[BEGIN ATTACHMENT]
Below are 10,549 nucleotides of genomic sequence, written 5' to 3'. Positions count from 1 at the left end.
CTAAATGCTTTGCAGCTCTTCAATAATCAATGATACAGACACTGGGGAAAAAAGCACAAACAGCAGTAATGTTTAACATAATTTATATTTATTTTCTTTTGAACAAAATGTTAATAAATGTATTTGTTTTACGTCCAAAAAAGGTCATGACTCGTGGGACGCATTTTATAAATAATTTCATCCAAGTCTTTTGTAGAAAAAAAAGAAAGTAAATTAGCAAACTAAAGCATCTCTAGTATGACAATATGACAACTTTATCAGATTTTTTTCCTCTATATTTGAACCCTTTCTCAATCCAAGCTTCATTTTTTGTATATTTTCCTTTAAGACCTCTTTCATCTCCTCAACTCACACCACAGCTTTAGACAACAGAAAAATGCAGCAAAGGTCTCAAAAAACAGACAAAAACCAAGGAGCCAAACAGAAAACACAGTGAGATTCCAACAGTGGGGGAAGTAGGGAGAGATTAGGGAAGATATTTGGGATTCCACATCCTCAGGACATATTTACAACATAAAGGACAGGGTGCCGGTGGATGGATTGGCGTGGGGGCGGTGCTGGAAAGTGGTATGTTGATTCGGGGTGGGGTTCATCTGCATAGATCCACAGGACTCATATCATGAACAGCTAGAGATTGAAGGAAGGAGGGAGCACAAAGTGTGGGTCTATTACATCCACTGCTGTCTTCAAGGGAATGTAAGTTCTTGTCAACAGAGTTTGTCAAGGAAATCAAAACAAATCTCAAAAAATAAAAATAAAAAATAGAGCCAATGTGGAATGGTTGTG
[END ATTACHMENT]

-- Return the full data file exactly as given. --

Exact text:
Below are 10,549 nucleotides of genomic sequence, written 5' to 3'. Positions count from 1 at the left end.
CTAAATGCTTTGCAGCTCTTCAATAATCAATGATACAGACACTGGGGAAAAAAGCACAAACAGCAGTAATGTTTAACATAATTTATATTTATTTTCTTTTGAACAAAATGTTAATAAATGTATTTGTTTTACGTCCAAAAAAGGTCATGACTCGTGGGACGCATTTTATAAATAATTTCATCCAAGTCTTTTGTAGAAAAAAAAGAAAGTAAATTAGCAAACTAAAGCATCTCTAGTATGACAATATGACAACTTTATCAGATTTTTTTCCTCTATATTTGAACCCTTTCTCAATCCAAGCTTCATTTTTTGTATATTTTCCTTTAAGACCTCTTTCATCTCCTCAACTCACACCACAGCTTTAGACAACAGAAAAATGCAGCAAAGGTCTCAAAAAACAGACAAAAACCAAGGAGCCAAACAGAAAACACAGTGAGATTCCAACAGTGGGGGAAGTAGGGAGAGATTAGGGAAGATATTTGGGATTCCACATCCTCAGGACATATTTACAACATAAAGGACAGGGTGCCGGTGGATGGATTGGCGTGGGGGCGGTGCTGGAAAGTGGTATGTTGATTCGGGGTGGGGTTCATCTGCATAGATCCACAGGACTCATATCATGAACAGCTAGAGATTGAAGGAAGGAGGGAGCACAAAGTGTGGGTCTATTACATCCACTGCTGTCTTCAAGGGAATGTAAGTTCTTGTCAACAGAGTTTGTCAAGGAAATCAAAACAAATCTCAAAAAATAAAAATAAAAAATAGAGCCAATGTGGAATGGTTGTG